Opposition parties have been banned or marginalized through laws against extremism; their leaders have faced criminal charges, and their followers in Kazakhstan have had their activities restricted. In September 2019, 100 people were arrested for taking part in unsanctioned rallies organized by the banned opposition party Democratic Choice of Kazakhstan (DVK), which is funded and led by exiled banker Mukhtar Ablyazov. Ablyazov fled Kazakhstan in 2012 after he was accused of fraud; he denied the charges, saying he was politically targeted because of his own political leanings.
|Is there a realistic opportunity for the opposition to increase its support or gain power through elections?||0.000 4.004|
Kazakhstan experienced its first peaceful transfer of power through an election in 2019, though it was neither free nor fair. Nazarbayev stood down as president in March, and acting president Tokayev won an election in June. Only one opposition candidate, Amirzhan Kosanov, earned over 10 percent of the vote in June.
Opposition parties are similarly locked out of gaining power or influence through legislative elections. The ruling Nur Otan party holds a preponderance of seats in the Mazhilis, and the second– and third-largest parties in the body are considered loyal to Nur Otan.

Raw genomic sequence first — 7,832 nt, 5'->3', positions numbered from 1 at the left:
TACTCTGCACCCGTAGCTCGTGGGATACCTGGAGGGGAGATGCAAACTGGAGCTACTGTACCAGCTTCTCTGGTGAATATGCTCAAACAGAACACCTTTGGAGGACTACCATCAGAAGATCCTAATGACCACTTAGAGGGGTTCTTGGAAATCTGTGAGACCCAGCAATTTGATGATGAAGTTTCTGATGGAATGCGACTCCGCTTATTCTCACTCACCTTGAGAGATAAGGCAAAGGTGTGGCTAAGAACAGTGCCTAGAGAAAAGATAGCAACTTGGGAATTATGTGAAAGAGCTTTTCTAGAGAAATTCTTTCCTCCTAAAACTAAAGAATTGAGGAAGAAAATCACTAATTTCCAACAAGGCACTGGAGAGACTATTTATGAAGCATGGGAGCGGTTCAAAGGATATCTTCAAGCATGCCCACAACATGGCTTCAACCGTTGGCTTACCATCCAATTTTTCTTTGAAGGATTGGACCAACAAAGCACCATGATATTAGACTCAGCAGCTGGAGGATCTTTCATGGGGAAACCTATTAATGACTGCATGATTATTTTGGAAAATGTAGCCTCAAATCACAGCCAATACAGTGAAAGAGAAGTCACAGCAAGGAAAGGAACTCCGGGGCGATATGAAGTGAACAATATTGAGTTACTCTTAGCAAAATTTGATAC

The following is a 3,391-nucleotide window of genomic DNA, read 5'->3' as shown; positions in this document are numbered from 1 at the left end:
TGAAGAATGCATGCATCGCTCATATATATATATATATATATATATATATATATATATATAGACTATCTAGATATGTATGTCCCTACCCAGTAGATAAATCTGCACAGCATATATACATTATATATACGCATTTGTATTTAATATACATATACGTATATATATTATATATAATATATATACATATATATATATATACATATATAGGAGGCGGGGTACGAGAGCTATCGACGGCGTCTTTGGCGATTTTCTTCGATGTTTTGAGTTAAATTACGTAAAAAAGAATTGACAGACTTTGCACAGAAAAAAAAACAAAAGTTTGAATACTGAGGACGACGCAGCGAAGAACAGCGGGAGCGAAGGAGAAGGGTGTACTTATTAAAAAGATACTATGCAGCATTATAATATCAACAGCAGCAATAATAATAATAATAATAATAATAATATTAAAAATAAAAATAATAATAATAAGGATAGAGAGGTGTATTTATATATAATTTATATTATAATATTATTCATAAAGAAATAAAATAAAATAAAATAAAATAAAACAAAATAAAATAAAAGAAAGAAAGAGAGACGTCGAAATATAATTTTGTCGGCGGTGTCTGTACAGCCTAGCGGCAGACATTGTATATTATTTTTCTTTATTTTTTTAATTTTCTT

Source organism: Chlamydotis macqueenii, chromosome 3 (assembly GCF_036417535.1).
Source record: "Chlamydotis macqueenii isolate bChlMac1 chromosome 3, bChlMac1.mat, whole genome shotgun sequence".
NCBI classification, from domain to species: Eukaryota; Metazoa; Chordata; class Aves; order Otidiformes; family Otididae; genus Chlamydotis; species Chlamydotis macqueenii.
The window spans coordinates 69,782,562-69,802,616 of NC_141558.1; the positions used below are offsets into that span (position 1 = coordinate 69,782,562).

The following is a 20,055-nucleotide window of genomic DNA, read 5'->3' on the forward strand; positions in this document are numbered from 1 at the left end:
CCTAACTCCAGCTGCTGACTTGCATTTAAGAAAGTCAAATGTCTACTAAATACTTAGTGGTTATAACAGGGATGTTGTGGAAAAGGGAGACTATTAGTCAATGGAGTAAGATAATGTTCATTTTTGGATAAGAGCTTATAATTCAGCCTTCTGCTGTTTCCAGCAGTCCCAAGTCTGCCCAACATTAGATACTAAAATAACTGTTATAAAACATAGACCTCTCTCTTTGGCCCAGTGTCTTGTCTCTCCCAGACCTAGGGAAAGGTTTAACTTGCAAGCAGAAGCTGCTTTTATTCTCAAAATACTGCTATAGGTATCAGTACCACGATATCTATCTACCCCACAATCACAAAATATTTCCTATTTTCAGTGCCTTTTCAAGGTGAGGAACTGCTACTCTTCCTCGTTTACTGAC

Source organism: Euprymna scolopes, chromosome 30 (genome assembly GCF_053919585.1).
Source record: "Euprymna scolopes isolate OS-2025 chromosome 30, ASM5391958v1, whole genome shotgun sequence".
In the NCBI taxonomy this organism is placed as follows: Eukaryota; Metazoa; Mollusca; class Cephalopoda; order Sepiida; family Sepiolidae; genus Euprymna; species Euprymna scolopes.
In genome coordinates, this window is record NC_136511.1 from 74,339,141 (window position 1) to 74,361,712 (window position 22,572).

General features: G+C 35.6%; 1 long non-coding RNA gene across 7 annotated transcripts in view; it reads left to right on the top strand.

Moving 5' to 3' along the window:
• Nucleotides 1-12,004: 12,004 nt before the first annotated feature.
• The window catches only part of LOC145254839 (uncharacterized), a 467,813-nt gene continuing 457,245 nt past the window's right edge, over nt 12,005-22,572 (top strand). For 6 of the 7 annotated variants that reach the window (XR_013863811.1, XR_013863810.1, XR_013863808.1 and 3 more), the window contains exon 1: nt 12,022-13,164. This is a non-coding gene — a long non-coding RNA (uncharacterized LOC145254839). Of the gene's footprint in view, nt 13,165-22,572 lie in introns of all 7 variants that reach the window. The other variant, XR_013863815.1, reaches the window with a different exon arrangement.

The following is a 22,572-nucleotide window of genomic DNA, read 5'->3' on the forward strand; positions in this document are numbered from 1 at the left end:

|Are the people’s political choices free from domination by forces that are external to the political sphere, or by political forces that employ extrapolitical means?||1.001 4.004|
While voters and candidates are not subject to undue influence by the military or foreign powers, the political system is dominated by a small group of elites surrounding Nazarbayev and his family. The country’s politics are shaped largely by competition among these elites for resources and positions.
|Do various segments of the population (including ethnic, religious, gender, LGBT, and other relevant groups) have full political rights and electoral opportunities?||1.001 4.004|